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In the UK for the promotion of her latest book, author Ruth Ozeki took time out to discuss Darleks, Zen Buddhism, and the healing power of pottery with Litro Book Review Editor Jane Downs. Shortlisted for the Booker prize for her novel A Tale for the Time Being, Ruth’s latest work The Book of Form and Emptiness was published by Canongate in the UK on September 23.
Jane Downs: Hi, Ruth, and welcome to London, my hometown. How does it feel? Is it strange to be travelling again?
Ruth Ozeki: This is the first time I’ve been out of my house for about a year and a half. It’s my first trip anywhere! On the one hand, it’s strange and on the other hand, it feels completely normal. I’m having a bit of that cognitive dissonance that has characterised the last year and a half/six years. Everything changed in November of 2016, and life was no longer what it used to be. I think that’s probably true in the UK as well because that’s right around when the Brexit vote happened, right?
JD: It’s funny that you should take it back to that point, as I hadn’t really thought of that. I was thinking about the pandemic and February 2020, but you’re right. The actual shift in perspective – when it felt like we’re looking at everything slightly askew – does go back to that point.
RO: Yes. I’m sure you were inundated with the news from the States, but I mean that was… that was really tough. And it still is. It’s when we all suddenly realised something about the country, about the divisiveness in the country and everything that we thought “you know” just wasn’t any more.
JD: It’s when things that we took for granted, things that we thought just could not move, did. Everything got turned on its axle. And this comes out in your book, of course – the race riots, the election. It clearly relates to the Trump era and the seismic shift in American society that was going on at that time.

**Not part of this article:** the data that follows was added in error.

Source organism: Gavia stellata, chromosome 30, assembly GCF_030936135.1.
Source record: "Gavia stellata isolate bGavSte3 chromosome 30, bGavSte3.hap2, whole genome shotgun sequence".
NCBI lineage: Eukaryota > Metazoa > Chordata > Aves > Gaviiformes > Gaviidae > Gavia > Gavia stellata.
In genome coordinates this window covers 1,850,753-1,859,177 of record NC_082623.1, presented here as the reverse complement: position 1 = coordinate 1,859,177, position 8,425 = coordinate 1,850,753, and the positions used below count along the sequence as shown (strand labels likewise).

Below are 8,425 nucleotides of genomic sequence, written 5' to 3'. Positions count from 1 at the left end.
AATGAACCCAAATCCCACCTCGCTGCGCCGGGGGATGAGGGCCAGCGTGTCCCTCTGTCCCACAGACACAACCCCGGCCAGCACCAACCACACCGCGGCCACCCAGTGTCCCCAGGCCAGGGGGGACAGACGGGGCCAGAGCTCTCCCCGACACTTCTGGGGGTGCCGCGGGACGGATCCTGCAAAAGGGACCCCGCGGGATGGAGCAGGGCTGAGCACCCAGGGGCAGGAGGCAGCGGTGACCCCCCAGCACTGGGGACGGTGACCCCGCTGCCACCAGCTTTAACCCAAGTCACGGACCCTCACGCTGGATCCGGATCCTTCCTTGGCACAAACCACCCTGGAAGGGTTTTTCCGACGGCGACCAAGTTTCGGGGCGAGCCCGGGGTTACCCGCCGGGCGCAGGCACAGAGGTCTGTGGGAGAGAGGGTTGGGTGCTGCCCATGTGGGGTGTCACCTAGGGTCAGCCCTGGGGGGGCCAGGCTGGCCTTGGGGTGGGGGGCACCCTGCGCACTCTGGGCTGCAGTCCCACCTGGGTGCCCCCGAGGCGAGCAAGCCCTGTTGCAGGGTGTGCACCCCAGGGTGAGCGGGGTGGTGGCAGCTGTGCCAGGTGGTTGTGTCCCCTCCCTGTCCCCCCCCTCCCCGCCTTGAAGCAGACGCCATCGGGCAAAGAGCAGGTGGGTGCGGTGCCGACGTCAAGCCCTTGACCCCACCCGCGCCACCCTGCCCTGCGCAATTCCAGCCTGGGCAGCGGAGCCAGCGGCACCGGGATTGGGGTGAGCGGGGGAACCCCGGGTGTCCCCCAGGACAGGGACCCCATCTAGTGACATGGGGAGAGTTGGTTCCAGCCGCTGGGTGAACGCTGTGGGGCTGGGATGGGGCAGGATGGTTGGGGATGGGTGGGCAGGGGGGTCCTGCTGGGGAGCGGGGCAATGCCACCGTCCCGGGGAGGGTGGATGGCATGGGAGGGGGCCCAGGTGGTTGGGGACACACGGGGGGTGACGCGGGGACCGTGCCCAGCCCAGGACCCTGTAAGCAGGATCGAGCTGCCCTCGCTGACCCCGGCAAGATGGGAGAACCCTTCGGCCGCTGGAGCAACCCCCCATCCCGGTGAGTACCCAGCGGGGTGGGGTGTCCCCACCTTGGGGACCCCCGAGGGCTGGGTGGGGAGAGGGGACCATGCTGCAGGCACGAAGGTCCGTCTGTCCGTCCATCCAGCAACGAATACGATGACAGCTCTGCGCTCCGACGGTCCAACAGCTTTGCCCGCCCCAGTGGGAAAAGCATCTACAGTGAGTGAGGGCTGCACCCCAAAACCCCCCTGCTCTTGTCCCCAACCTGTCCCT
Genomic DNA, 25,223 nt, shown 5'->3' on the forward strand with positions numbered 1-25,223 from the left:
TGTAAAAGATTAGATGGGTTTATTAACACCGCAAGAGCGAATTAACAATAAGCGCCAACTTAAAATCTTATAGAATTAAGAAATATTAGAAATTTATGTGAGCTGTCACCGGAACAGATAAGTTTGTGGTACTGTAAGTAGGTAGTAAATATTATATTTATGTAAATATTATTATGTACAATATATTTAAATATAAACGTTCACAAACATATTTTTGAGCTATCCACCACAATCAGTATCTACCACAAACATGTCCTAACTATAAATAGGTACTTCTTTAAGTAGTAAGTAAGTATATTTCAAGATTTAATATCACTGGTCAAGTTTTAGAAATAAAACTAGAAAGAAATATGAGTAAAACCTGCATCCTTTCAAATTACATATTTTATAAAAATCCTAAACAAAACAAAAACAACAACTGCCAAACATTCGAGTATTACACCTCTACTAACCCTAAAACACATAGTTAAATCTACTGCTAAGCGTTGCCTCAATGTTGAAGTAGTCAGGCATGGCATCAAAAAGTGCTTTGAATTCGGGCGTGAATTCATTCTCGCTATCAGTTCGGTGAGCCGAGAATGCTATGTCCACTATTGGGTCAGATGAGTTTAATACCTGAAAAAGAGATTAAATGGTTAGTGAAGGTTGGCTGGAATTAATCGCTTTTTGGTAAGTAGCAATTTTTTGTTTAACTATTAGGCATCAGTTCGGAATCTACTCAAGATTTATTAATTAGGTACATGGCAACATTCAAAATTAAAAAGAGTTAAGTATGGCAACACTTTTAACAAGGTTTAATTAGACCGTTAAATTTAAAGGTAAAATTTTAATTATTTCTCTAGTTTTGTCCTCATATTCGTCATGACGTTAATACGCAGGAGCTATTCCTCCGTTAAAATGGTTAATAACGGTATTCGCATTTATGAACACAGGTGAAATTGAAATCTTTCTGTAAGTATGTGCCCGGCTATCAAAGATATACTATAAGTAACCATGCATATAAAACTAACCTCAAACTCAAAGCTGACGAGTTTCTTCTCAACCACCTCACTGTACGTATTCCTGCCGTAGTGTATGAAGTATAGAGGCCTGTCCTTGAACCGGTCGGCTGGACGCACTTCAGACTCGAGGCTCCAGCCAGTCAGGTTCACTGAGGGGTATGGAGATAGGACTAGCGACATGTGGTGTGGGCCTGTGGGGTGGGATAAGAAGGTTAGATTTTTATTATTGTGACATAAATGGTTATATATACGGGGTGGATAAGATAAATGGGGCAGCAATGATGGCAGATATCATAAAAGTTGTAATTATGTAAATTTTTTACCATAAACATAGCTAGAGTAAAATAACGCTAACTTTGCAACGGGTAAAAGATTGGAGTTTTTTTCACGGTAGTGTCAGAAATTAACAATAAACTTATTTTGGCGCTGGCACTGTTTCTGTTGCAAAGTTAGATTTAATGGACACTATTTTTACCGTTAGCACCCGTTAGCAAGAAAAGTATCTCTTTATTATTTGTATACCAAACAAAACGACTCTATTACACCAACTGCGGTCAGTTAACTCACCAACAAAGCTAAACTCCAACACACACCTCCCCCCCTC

RO: That’s exactly right. I started writing this book long before any of that happened. I started writing the very early parts with Benny probably in 2012 right after I finished A Tale for the Time Being, and some of the things, a lot of the library scenes and characters like the Aleph and the Bottleman were refugees from an early draft of A Tale for the Time Being.
JD: They’re beautiful characters, so colourful and big. They work very well together. There’s a balance between the young girl and the older man who is an invalid and a great tenderness between them. The choreography is lovely.
RO: They’ve been hanging around in my mind since 2007 or 2008, looking for a home, and they found one in this book. At one point, I was trying to figure out when this book should be set, and at first I thought during the Seattle WTO protests in 1999, but then suddenly here we were, at the end of the Obama era and the elections were starting and the forest fires were starting, and I realised that the whole thing had to be extremely contemporary, and so I moved it all up.
JD: I read that the previous novel was quite long in the making and involved quite a lot of cutting and changing when the tsunami hit in Japan. Was the birth of this new novel similarly drawn out? Did you constantly have to rewrite to integrate these new events?
RO: Yes, I had to keep giving it temporal face-lifts which, of course, are never just face-lifts. Every time you change something on the surface you have to change the deep structure, too. That was a constant practise. I think that has been true in all four novels. In my first novel A Year of Meats, I was happily writing on about the meat industry and suddenly Mad Cow broke out, so I had to kind of recast the entire story differently. And the same thing was true with the second book All Over Creation, which was about genetically modified potatoes at a time when the controversy about Monsanto and terminator seeds was blowing up. So there has always been this struggle, because I really like to let the outside world into the novels, but then there’s a danger in that, too, because I can barely control my fictional world, never mind the real world!